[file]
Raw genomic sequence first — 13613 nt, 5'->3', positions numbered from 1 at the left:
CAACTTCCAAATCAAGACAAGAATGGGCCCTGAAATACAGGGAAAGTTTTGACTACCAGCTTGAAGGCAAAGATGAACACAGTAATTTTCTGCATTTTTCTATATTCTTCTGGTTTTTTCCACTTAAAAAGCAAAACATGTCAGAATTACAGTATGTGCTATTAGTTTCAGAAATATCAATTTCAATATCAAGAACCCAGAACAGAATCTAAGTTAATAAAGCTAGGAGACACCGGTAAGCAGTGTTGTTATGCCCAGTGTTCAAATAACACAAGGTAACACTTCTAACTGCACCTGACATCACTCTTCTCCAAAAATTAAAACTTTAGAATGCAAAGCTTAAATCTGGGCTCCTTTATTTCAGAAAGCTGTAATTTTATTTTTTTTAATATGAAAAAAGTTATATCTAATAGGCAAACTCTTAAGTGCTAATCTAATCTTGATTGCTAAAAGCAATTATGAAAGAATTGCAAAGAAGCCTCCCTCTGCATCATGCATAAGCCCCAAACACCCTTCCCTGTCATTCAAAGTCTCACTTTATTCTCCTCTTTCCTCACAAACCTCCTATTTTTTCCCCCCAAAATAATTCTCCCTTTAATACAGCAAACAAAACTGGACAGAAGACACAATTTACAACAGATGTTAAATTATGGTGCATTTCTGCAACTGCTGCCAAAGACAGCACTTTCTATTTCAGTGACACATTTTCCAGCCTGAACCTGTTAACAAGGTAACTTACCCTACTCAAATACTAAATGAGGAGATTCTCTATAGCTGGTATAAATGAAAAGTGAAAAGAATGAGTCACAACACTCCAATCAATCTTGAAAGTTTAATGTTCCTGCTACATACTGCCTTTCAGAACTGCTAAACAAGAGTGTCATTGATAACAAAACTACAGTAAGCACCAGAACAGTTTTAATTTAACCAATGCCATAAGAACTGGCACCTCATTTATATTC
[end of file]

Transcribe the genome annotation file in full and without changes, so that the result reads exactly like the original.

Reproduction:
Raw genomic sequence first — 13613 nt, 5'->3', positions numbered from 1 at the left:
CAACTTCCAAATCAAGACAAGAATGGGCCCTGAAATACAGGGAAAGTTTTGACTACCAGCTTGAAGGCAAAGATGAACACAGTAATTTTCTGCATTTTTCTATATTCTTCTGGTTTTTTCCACTTAAAAAGCAAAACATGTCAGAATTACAGTATGTGCTATTAGTTTCAGAAATATCAATTTCAATATCAAGAACCCAGAACAGAATCTAAGTTAATAAAGCTAGGAGACACCGGTAAGCAGTGTTGTTATGCCCAGTGTTCAAATAACACAAGGTAACACTTCTAACTGCACCTGACATCACTCTTCTCCAAAAATTAAAACTTTAGAATGCAAAGCTTAAATCTGGGCTCCTTTATTTCAGAAAGCTGTAATTTTATTTTTTTTAATATGAAAAAAGTTATATCTAATAGGCAAACTCTTAAGTGCTAATCTAATCTTGATTGCTAAAAGCAATTATGAAAGAATTGCAAAGAAGCCTCCCTCTGCATCATGCATAAGCCCCAAACACCCTTCCCTGTCATTCAAAGTCTCACTTTATTCTCCTCTTTCCTCACAAACCTCCTATTTTTTCCCCCCAAAATAATTCTCCCTTTAATACAGCAAACAAAACTGGACAGAAGACACAATTTACAACAGATGTTAAATTATGGTGCATTTCTGCAACTGCTGCCAAAGACAGCACTTTCTATTTCAGTGACACATTTTCCAGCCTGAACCTGTTAACAAGGTAACTTACCCTACTCAAATACTAAATGAGGAGATTCTCTATAGCTGGTATAAATGAAAAGTGAAAAGAATGAGTCACAACACTCCAATCAATCTTGAAAGTTTAATGTTCCTGCTACATACTGCCTTTCAGAACTGCTAAACAAGAGTGTCATTGATAACAAAACTACAGTAAGCACCAGAACAGTTTTAATTTAACCAATGCCATAAGAACTGGCACCTCATTTATATTC